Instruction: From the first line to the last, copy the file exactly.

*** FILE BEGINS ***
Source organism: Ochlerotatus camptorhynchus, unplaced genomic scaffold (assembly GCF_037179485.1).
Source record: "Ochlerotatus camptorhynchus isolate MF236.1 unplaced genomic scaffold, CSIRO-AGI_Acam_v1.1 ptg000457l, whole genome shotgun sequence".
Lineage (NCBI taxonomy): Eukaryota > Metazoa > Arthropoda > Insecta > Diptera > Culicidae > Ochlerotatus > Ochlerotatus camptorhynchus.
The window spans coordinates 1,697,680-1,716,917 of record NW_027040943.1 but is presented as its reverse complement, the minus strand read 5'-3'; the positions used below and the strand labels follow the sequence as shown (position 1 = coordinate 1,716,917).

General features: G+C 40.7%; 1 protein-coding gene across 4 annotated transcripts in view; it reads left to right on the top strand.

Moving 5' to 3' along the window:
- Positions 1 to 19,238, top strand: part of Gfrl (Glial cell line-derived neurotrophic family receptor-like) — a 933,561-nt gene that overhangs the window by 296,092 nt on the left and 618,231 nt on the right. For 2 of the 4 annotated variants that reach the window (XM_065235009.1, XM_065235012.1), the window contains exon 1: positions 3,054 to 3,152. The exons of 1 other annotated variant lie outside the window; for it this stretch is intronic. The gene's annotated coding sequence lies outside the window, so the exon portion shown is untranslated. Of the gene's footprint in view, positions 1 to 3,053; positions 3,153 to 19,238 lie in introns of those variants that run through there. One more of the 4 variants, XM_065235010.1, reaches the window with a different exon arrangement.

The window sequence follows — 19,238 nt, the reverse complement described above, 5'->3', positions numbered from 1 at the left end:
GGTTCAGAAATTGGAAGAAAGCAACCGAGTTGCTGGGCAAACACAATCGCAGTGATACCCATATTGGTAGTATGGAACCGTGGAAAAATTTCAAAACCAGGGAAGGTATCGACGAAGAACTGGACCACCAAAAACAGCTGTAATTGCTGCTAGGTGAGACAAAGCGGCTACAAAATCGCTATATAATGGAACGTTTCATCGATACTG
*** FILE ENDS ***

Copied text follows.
Source organism: Ochlerotatus camptorhynchus, unplaced genomic scaffold (assembly GCF_037179485.1).
Source record: "Ochlerotatus camptorhynchus isolate MF236.1 unplaced genomic scaffold, CSIRO-AGI_Acam_v1.1 ptg000457l, whole genome shotgun sequence".
Lineage (NCBI taxonomy): Eukaryota > Metazoa > Arthropoda > Insecta > Diptera > Culicidae > Ochlerotatus > Ochlerotatus camptorhynchus.
The window spans coordinates 1,697,680-1,716,917 of record NW_027040943.1 but is presented as its reverse complement, the minus strand read 5'-3'; the positions used below and the strand labels follow the sequence as shown (position 1 = coordinate 1,716,917).

General features: G+C 40.7%; 1 protein-coding gene across 4 annotated transcripts in view; it reads left to right on the top strand.

Moving 5' to 3' along the window:
- Positions 1 to 19,238, top strand: part of Gfrl (Glial cell line-derived neurotrophic family receptor-like) — a 933,561-nt gene that overhangs the window by 296,092 nt on the left and 618,231 nt on the right. For 2 of the 4 annotated variants that reach the window (XM_065235009.1, XM_065235012.1), the window contains exon 1: positions 3,054 to 3,152. The exons of 1 other annotated variant lie outside the window; for it this stretch is intronic. The gene's annotated coding sequence lies outside the window, so the exon portion shown is untranslated. Of the gene's footprint in view, positions 1 to 3,053; positions 3,153 to 19,238 lie in introns of those variants that run through there. One more of the 4 variants, XM_065235010.1, reaches the window with a different exon arrangement.

The window sequence follows — 19,238 nt, the reverse complement described above, 5'->3', positions numbered from 1 at the left end:
GGTTCAGAAATTGGAAGAAAGCAACCGAGTTGCTGGGCAAACACAATCGCAGTGATACCCATATTGGTAGTATGGAACCGTGGAAAAATTTCAAAACCAGGGAAGGTATCGACGAAGAACTGGACCACCAAAAACAGCTGTAATTGCTGCTAGGTGAGACAAAGCGGCTACAAAATCGCTATATAATGGAACGTTTCATCGATACTG